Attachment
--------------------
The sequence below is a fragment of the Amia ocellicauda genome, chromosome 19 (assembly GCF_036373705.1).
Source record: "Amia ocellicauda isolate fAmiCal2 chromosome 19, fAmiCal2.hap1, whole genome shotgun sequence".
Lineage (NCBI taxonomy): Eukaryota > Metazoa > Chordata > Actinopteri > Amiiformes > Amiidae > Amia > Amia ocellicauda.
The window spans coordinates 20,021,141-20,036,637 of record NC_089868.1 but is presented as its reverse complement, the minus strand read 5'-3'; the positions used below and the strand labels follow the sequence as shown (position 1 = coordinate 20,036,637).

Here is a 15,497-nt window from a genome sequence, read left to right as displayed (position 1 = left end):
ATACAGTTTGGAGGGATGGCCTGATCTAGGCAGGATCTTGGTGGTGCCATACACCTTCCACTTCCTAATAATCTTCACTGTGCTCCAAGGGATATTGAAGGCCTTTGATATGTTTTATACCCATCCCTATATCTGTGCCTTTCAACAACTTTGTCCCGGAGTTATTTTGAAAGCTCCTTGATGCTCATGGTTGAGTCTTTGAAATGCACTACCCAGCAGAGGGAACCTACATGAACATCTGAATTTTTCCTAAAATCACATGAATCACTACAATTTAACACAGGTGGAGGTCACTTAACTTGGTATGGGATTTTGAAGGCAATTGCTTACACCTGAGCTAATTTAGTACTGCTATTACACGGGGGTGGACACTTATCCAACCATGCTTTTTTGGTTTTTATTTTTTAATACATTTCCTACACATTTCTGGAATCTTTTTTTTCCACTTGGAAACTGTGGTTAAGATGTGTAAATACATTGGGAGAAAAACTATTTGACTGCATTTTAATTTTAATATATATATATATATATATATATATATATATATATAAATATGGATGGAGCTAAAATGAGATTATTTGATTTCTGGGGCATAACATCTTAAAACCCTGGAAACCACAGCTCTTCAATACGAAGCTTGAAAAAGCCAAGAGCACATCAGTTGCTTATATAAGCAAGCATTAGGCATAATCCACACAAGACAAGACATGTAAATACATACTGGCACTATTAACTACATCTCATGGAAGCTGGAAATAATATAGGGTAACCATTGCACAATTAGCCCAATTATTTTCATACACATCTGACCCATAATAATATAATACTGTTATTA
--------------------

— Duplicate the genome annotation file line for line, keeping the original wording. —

The sequence below is a fragment of the Amia ocellicauda genome, chromosome 19 (assembly GCF_036373705.1).
Source record: "Amia ocellicauda isolate fAmiCal2 chromosome 19, fAmiCal2.hap1, whole genome shotgun sequence".
Lineage (NCBI taxonomy): Eukaryota > Metazoa > Chordata > Actinopteri > Amiiformes > Amiidae > Amia > Amia ocellicauda.
The window spans coordinates 20,021,141-20,036,637 of record NC_089868.1 but is presented as its reverse complement, the minus strand read 5'-3'; the positions used below and the strand labels follow the sequence as shown (position 1 = coordinate 20,036,637).

Here is a 15,497-nt window from a genome sequence, read left to right as displayed (position 1 = left end):
ATACAGTTTGGAGGGATGGCCTGATCTAGGCAGGATCTTGGTGGTGCCATACACCTTCCACTTCCTAATAATCTTCACTGTGCTCCAAGGGATATTGAAGGCCTTTGATATGTTTTATACCCATCCCTATATCTGTGCCTTTCAACAACTTTGTCCCGGAGTTATTTTGAAAGCTCCTTGATGCTCATGGTTGAGTCTTTGAAATGCACTACCCAGCAGAGGGAACCTACATGAACATCTGAATTTTTCCTAAAATCACATGAATCACTACAATTTAACACAGGTGGAGGTCACTTAACTTGGTATGGGATTTTGAAGGCAATTGCTTACACCTGAGCTAATTTAGTACTGCTATTACACGGGGGTGGACACTTATCCAACCATGCTTTTTTGGTTTTTATTTTTTAATACATTTCCTACACATTTCTGGAATCTTTTTTTTCCACTTGGAAACTGTGGTTAAGATGTGTAAATACATTGGGAGAAAAACTATTTGACTGCATTTTAATTTTAATATATATATATATATATATATATATATATATATATAAATATGGATGGAGCTAAAATGAGATTATTTGATTTCTGGGGCATAACATCTTAAAACCCTGGAAACCACAGCTCTTCAATACGAAGCTTGAAAAAGCCAAGAGCACATCAGTTGCTTATATAAGCAAGCATTAGGCATAATCCACACAAGACAAGACATGTAAATACATACTGGCACTATTAACTACATCTCATGGAAGCTGGAAATAATATAGGGTAACCATTGCACAATTAGCCCAATTATTTTCATACACATCTGACCCATAATAATATAATACTGTTATTA